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Maple Ridge can do more
Editor, The News:
Re: ‘Move if so concerned about cell tower’ (The News, April 18).
I feel the need to respond to the apathetic attitudes expressed by our elected officials and municipal employees in these stories.
My family’s main irritant is not the lack of municipal authority on the issue, but rather the municipality’s seeming refusal to do anything with what authority it does have.
We’ve gotten the same story from so many people, that it’s a matter within federal jurisdiction, that the municipal bylaws don’t apply, but no one has been able to provide us with the legislation or court case that says so.
Why does anyone assume they’re correct if they can’t back up their conclusions?
Just because Industry Canada has authority over radio communications, why does anyone assume that means municipal bylaws don’t apply?
Just because the postal service falls under federal jurisdiction, could Canada Post decide it needs a post office in my mom’s back yard, and can it build whatever it wants without regard to local zoning and building bylaws?
Why is the District of Maple Ridge abdicating without even trying to assert itself as the land use authority?
The fact is that Maple Ridge can do more. Other municipalities have created policies that express their preferences for siting (buffer zones around schools and residential areas) and requirements for public consultation.
There have been two recent examples (PoCo and Metchosin in 2011) that show that when a municipality withholds its concurrence with a proposal, the proponent walks away.
Even without a cell tower siting policy in place, Maple Ridge could at least withhold its concurrence.
Why is Maple Ridge instead rolling out the red carpet for this proposal?
Why would Industry Canada consult with municipalities if it didn’t think it had to?
Why do proponents walk away when a council withholds its concurrence?
Maybe I’m cynical, but I don’t believe that it’s just because it might be a good political or business decision.
There are many reasons for council to take a stand for the good of this community.
Contrary to the opinion expressed by Roy Bennett of Antenna Management Corp., that concerns about health effects are diminishing, more authoritative sources (such as the World Health Organization) have expressed increasing concern. There may not be a study that shows everyone will get sick, but some people do get sick when they live so close to these antennas. Until we have an explanation for why and how that happens, it seems prudent to act with caution instead of putting these towers so close to our homes with the rationale that there isn’t conclusive evidence that they’re a danger to human and animal health.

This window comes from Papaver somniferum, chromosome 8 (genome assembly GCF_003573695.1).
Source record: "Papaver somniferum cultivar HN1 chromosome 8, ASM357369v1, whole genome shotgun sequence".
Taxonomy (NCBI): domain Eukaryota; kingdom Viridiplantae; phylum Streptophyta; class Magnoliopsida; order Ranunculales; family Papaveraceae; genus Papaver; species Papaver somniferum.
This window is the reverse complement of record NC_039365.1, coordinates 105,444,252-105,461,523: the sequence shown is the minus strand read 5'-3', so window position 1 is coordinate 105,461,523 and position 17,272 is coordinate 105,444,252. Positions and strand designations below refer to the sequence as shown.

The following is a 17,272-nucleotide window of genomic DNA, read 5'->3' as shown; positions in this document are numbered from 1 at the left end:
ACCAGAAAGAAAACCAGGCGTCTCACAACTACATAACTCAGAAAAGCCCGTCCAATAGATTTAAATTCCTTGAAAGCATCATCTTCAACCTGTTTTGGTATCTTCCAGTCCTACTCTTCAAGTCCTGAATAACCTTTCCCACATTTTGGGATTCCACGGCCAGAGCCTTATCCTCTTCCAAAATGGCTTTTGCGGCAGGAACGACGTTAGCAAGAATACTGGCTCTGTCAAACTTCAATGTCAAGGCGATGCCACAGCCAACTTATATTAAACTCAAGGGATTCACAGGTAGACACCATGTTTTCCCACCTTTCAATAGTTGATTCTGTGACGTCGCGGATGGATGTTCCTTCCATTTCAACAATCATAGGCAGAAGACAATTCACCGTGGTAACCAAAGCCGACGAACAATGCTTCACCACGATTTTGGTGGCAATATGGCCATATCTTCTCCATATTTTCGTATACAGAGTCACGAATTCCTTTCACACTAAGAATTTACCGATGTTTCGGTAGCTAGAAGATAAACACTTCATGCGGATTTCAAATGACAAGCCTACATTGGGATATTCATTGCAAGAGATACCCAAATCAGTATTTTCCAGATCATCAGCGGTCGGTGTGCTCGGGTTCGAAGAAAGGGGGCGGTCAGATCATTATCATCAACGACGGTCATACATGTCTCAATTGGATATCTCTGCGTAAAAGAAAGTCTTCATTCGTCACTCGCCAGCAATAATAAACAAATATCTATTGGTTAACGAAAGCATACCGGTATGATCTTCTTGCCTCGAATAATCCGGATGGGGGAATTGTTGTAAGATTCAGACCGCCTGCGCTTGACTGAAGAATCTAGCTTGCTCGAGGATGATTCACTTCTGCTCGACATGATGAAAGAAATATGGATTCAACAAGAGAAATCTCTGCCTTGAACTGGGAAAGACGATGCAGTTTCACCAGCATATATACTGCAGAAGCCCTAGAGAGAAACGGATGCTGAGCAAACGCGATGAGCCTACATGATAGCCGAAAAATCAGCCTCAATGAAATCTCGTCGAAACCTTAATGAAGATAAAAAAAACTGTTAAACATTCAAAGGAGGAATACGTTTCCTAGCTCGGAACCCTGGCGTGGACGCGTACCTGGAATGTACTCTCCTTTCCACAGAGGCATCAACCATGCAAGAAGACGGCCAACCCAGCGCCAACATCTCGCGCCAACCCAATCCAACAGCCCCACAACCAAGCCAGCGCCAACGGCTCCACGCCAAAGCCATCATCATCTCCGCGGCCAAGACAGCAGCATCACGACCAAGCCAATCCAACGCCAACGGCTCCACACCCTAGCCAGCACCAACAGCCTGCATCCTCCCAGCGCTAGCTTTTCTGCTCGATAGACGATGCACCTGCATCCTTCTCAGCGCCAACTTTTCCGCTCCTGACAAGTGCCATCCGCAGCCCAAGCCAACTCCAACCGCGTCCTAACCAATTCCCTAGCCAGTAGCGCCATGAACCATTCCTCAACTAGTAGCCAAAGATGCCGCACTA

With regard to property value, B.C. Assessment did apply a downward adjustment to an area of Colwood beset by radio antennae. Anecdotally, we know homes in that area, and others where cell towers have been installed, simply can’t sell.
A study from New Zealand reported a 20-per-cent decrease in property value in suburbs where towers had been installed.
A study by Industry Canada indicates that impact on property values will be proportional to the degree of public concern over health impacts, and that’s only increasing.
There’s also concern with regard to construction of this sort (and fuels and herbicides used after construction) in such proximity to watercourses and an aquifer in an area where everyone is dependent on well water.
On top of all of this, though, is the concern for the character of our community. I know that my family is not the only one for whom Whonnock is a place of refuge, peace, quiet, and tranquility. People live there because it is away from the city, apart from industry, they come here to give their children space and air, to try their hand at farming. And here, as in any neighbourhood, people make their own decisions about the vices in which they will indulge. One neighbour shouldn’t be allowed to subject the rest to a possible health hazard or to do something unilaterally that will reduce everyone’s property values and impact their enjoyment of their land.
This is a time to think about what we want for our communities.
It is a time for reality checks, not risk management communications strategies or whitewashing.
Telus’ expansion plans are not about providing a public service; rather, they are about lining the pockets of its shareholders.
What the landowners are getting in this instance, though surely it looks like a good deal to them, is a drop in the bucket to Telus.
Have we lost touch with reality so much that we think it’s an essential service to be able to check emails or watch videos on mobile devices in the Whonnock Lake area?
I hope no one is so foolish as to think we’re just going to get tired and go away. I can assure you that we aren’t going anywhere. This place is worth fighting for.